A long-range view is necessary to build resilient communities and organizations, especially in today’s economy. Times of plenty make it easy to carry on with business as usual. However, disruptive events can impede operations and hinder progress for many years, shifting resources to recovery efforts and away from fundamental objectives. Realizing that very few disasters are completely unexpected or sudden, but rather predictable potentialities with long-term causes, we can proactively design and implement projects to avoid major setbacks and reduce negative consequences.
In mining and reclamation, disruption is often tied to catastrophic environmental events, price fluctuations, shifting regulatory priorities and reduced funding, as well as human error. The theme for the 2018 San Juan Mining & Reclamation Conference, “Planning for Resiliency”, encourages discussions of how the mining and reclamation community can plan for potential disasters. We seek to learn from the experiences and insights of those with approaches to crisis management that weigh the impacts to society, the economy and the environment. We are interested in discussing best practices and solutions from the perspective of how focusing on this triple bottom line effects project development and long-range planning.
We invite bold and frank conversations about topics that have challenged you, may be considered taboo, or can be uncomfortable to share. Through sharing useful information about these topics, the 8th annual San Juan Mining & Reclamation Conference (May 2-4, 2018) aims to create a productive forum with helpful takeaways and more innovative projects. We welcome you to join us for another opportunity of sharing and networking.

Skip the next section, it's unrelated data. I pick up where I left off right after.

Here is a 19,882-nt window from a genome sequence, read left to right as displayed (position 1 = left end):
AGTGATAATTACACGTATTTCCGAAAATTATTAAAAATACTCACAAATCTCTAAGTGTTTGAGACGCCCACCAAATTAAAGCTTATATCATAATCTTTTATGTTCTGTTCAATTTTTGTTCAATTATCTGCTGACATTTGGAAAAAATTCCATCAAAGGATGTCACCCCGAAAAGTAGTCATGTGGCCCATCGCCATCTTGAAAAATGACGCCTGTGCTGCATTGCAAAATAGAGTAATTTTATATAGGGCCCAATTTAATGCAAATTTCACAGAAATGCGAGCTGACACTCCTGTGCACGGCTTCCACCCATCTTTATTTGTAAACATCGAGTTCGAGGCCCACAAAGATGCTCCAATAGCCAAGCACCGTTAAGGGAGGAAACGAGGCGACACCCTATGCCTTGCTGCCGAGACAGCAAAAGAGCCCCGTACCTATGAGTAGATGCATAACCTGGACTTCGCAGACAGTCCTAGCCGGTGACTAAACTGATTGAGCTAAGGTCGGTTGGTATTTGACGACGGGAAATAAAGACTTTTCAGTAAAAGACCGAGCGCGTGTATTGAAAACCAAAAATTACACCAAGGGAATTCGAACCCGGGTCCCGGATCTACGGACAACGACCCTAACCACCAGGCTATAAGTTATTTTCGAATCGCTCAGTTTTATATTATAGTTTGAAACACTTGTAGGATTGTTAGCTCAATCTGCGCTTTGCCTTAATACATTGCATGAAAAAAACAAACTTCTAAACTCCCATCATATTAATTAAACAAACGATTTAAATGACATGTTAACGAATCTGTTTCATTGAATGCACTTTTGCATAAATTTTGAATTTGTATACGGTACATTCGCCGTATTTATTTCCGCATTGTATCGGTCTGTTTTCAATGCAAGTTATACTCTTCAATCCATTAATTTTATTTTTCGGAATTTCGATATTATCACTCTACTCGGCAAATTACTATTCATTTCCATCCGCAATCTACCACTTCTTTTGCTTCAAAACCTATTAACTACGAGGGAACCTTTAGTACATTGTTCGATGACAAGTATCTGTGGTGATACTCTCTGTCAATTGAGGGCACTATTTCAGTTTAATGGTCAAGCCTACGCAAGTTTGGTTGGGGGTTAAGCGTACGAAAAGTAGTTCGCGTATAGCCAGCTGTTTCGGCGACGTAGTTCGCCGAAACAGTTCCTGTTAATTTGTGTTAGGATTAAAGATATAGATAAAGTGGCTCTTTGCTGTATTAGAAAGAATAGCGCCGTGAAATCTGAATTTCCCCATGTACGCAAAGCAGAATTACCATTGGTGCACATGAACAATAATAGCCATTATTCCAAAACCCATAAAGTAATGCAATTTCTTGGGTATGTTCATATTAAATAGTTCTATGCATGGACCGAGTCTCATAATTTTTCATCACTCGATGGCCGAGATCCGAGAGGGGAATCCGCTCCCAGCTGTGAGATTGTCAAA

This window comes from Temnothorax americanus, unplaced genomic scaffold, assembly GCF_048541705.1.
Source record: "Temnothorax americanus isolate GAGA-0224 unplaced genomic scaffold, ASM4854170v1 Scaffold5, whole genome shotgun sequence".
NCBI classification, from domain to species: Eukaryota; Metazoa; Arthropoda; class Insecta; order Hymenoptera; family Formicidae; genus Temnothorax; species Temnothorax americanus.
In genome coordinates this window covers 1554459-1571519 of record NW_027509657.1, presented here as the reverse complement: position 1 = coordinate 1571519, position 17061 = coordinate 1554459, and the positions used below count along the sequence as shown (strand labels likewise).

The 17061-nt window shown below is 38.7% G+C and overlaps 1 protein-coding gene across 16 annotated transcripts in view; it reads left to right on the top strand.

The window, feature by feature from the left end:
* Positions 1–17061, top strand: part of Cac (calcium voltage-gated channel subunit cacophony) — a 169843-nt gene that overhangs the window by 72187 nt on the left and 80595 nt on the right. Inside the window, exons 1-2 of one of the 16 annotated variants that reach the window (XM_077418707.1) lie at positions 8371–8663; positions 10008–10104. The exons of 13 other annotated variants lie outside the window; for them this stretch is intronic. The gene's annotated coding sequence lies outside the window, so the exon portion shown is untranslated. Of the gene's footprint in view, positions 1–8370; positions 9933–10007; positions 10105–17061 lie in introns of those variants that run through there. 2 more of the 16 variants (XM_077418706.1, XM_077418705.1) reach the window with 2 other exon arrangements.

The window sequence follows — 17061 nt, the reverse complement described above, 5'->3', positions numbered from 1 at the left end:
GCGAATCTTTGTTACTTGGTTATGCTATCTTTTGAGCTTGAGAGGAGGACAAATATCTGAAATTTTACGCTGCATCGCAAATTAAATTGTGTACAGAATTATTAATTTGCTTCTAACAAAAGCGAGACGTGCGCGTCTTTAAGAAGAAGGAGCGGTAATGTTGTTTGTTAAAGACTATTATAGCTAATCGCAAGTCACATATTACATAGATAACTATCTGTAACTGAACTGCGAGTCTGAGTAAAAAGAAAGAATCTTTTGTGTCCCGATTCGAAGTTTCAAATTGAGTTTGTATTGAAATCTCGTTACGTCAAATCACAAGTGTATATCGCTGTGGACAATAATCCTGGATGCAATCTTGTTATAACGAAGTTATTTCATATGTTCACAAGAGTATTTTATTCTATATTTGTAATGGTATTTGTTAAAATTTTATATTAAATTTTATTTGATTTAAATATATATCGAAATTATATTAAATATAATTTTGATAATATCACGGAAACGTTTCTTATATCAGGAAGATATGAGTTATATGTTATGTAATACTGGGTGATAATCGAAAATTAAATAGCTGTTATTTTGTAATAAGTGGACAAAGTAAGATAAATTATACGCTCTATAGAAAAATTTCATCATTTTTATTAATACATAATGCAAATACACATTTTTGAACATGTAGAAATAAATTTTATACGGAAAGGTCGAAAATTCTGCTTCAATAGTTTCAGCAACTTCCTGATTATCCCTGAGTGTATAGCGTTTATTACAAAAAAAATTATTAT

INSTRUCTIONS FOR ABSTRACT SUBMISSION
Please submit all information contained in the form below, including your abstract, by MARCH 3, 2018 at 5 p.m. MST. Abstract titles are limited to 12 words and abstract descriptions should be no more than 250 words. We welcome the submission of abstracts for oral presentations (20 minutes), posters (up to 42” x 60”), and topics for roundtable discussions (≤ 12 person break-out groups). We will balance content contributed by industry, government, and nonprofit organizations in the final program. Your contribution should have a San Juan Mountains context and align well with the general conference theme described above. More specifically, your abstract should be related to one of these sample topics: 1. Longevity of mines, watershed groups and other related organizations2. Risk assessment, tolerance, mitigation and communication3. Fiduciary responsibility and abandoned mines i.e. Good Samaritan Law or other solutions4. Scenario planning, adaptive management and other best practices5. Environmental justice6. New regulations and their impact7. Planning for natural disasters and severe weather events8. The implications of changes in relationships, partners and stakeholders
If you are uncertain whether your presentation idea fits with these topics or you have any questions related to this form, contact Guinevere Nelson at firstname.lastname@example.org.
You can also see past presentations online at: mountainstudies.org/sjmrc and youtu.be/bpUajHB61ws